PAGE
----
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DigiLand DL801W with UEFI shell

However, one can immediately notice there is an issue with the shell: how do you enter commands without an on-screen keyboard? The solution was to use a USB OTG (On-The-Go) dongle to convert the micro-USB type B port into a USB type A host port.

Using the shell commands, I tried reading the contents of the boot sector, which should end with an MBR signature of 0x55AA. Instead, the eMMC returned some nonsensical data: the first half of the sector had a repeating byte pattern of 0x10000700,  and the second half was all zeroes (0x00) except the last 16 bytes which were all ones (0xFF). The kicker was that this data was returned for every sector I tried to read. No wonder the eMMC was unbootable – the eMMC had suffered logical damage and the firmware was not functioning correctly.

After creating a 32-bit Windows 10 setup USB drive (these cheap low-RAM PCs often use a 32-bit UEFI despite having a 64-bit capable CPU), I opened Hard Disk Sentinel to take a deeper look at the condition of the onboard eMMC.

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Malfunctioning Foresee 16GB eMMC visible in Hard Disk Sentinel

The eMMC identified itself with a vendor ID of 0x65, and an MMC name of “M”. It reported a capacity of 7.2 GB instead of the normal 16 GB, another sign that the eMMC was corrupted at the firmware level.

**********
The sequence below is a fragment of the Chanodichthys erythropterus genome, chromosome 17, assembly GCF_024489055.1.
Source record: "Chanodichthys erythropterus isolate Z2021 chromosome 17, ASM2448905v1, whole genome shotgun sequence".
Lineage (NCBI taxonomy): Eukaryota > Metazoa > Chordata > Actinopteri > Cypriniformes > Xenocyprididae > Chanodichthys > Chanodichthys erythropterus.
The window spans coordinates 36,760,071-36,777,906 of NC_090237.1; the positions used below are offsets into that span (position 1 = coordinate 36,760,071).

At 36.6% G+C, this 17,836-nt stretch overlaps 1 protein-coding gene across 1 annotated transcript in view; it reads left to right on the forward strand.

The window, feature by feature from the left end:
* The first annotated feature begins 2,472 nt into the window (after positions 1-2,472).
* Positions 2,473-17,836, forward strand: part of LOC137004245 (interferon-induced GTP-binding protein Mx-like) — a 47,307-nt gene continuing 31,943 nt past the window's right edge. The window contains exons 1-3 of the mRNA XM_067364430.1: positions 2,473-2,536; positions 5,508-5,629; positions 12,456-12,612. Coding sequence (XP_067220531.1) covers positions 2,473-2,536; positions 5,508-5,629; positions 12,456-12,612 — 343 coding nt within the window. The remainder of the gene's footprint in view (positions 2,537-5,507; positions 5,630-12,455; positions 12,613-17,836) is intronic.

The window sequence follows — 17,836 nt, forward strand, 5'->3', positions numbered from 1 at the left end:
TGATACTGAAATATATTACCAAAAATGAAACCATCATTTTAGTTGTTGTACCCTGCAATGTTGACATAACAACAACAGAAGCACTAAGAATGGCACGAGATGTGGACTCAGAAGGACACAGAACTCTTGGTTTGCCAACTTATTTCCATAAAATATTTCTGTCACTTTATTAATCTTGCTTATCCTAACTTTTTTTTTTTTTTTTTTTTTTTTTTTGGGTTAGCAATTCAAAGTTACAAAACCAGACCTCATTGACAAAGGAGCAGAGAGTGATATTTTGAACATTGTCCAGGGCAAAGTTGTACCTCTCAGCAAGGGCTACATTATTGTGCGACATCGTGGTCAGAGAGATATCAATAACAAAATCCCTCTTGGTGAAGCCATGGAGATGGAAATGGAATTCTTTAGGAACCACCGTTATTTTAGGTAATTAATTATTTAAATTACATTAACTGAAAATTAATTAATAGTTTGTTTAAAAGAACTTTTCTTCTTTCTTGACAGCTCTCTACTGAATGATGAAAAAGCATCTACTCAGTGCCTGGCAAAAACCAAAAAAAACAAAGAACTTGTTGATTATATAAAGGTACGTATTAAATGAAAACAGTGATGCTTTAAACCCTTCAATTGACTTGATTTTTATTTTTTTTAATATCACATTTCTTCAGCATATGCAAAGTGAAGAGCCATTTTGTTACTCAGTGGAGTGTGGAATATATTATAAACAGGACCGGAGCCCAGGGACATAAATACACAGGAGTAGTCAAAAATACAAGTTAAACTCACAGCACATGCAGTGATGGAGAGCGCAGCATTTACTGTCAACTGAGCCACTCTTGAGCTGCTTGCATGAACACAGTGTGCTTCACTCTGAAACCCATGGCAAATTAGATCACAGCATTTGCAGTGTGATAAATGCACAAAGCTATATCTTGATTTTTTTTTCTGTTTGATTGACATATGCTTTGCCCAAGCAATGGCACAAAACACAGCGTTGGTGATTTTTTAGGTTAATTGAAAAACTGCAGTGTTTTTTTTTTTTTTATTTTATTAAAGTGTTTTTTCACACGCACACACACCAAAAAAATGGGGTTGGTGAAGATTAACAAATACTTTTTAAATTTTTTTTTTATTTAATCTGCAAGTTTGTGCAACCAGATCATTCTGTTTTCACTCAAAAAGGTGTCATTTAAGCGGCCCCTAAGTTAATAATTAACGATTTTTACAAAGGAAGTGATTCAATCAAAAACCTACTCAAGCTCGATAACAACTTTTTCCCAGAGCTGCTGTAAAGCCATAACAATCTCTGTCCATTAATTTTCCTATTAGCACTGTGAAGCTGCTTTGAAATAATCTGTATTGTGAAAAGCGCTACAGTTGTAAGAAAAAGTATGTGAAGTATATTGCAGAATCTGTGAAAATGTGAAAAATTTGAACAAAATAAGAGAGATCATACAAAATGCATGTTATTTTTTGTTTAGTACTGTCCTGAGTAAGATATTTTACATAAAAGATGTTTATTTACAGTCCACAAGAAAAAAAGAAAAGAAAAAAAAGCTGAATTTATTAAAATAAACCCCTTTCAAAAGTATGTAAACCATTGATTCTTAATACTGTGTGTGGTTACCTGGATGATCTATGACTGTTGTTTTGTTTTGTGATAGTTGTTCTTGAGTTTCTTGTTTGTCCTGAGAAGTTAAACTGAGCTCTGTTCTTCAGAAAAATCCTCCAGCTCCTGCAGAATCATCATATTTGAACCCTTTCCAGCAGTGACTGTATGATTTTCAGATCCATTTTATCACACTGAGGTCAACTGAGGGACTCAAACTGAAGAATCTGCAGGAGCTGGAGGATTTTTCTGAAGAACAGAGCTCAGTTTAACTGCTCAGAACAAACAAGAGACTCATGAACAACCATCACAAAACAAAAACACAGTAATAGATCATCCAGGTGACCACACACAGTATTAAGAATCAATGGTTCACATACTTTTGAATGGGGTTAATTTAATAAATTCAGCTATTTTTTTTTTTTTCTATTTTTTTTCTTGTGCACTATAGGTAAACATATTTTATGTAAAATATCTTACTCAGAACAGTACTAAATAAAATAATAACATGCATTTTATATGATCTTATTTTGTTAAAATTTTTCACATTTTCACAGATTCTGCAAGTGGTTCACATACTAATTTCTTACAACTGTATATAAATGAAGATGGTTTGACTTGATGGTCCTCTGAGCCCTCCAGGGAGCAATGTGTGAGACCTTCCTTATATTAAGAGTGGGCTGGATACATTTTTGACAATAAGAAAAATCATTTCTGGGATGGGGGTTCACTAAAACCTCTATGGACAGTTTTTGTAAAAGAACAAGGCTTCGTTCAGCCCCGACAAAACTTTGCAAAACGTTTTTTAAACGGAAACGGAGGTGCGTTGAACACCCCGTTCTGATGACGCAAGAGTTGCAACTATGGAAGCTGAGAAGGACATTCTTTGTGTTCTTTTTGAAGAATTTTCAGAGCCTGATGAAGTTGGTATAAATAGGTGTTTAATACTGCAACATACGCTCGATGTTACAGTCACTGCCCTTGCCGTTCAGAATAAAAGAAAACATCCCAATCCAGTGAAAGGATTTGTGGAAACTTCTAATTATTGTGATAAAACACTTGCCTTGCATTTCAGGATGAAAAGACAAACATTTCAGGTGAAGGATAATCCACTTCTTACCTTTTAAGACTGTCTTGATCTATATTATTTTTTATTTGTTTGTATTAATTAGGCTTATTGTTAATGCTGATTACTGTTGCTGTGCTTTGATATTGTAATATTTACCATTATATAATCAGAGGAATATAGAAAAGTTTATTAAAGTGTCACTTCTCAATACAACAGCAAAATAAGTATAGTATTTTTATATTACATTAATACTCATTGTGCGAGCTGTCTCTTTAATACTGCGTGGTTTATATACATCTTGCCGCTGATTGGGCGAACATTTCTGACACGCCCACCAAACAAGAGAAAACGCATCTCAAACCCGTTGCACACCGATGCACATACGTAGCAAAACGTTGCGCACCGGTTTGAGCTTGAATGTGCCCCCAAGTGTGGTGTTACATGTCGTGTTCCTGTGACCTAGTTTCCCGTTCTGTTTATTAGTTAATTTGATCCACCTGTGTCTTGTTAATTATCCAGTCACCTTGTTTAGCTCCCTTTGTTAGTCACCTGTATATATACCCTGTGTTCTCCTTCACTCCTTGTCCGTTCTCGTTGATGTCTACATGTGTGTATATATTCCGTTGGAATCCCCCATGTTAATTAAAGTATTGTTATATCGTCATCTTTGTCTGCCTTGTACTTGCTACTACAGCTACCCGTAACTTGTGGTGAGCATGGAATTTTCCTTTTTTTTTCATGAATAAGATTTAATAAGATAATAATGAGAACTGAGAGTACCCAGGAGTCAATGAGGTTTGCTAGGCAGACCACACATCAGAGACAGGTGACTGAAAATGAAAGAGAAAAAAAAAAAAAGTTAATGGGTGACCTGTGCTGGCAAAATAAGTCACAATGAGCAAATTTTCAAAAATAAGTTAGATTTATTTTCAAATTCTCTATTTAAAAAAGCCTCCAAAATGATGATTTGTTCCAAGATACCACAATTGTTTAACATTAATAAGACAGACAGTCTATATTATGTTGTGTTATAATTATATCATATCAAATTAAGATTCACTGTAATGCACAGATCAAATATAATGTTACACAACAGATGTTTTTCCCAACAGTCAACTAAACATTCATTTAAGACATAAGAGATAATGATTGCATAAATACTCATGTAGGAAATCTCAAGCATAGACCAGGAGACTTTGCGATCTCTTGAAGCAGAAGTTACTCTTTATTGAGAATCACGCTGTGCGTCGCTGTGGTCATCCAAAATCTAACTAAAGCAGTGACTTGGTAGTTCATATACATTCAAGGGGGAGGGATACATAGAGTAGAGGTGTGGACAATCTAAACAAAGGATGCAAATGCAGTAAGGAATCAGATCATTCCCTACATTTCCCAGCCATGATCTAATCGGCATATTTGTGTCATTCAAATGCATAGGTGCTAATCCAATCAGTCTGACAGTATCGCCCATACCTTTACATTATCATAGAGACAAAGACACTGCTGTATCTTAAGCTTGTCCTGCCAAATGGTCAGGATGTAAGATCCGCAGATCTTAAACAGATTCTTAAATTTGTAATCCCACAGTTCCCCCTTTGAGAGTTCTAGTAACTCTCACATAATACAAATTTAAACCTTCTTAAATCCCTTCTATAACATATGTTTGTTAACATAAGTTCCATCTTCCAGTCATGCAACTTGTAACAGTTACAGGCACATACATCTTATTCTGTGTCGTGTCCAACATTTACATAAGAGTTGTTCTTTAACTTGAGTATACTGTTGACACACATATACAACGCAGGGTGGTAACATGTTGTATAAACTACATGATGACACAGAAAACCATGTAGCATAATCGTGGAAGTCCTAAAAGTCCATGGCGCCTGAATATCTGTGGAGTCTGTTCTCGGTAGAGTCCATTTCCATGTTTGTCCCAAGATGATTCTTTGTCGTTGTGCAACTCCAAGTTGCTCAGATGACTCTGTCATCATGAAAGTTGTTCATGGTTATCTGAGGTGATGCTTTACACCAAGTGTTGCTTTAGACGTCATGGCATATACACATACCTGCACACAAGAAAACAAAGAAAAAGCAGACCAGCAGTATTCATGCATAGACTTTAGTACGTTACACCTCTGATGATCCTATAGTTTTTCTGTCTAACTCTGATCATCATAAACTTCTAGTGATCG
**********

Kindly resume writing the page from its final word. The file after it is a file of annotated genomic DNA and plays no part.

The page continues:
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Foresee 16GB eMMC returning corrupted data

Using HDS, I performed a read scan of the entire eMMC despite its failed condition. The read speeds were mostly consistent, staying between 40 to 43 MB/s. A random read test revealed a consistent latency of 0.22 ms.

In order to assess whether the eMMC was writable in its current state, I ran a zero-fill and subsequent read scan. The eMMC appeared to accept writes but did not actually commit them, as HDS threw verification errors for all sectors.

After the tests in HDS, I decided to attempt an installation onto the eMMC to assess its writability. Windows Setup failed to create the disk partition structures, throwing an error message reading “We couldn’t create a new partition or locate an existing one”.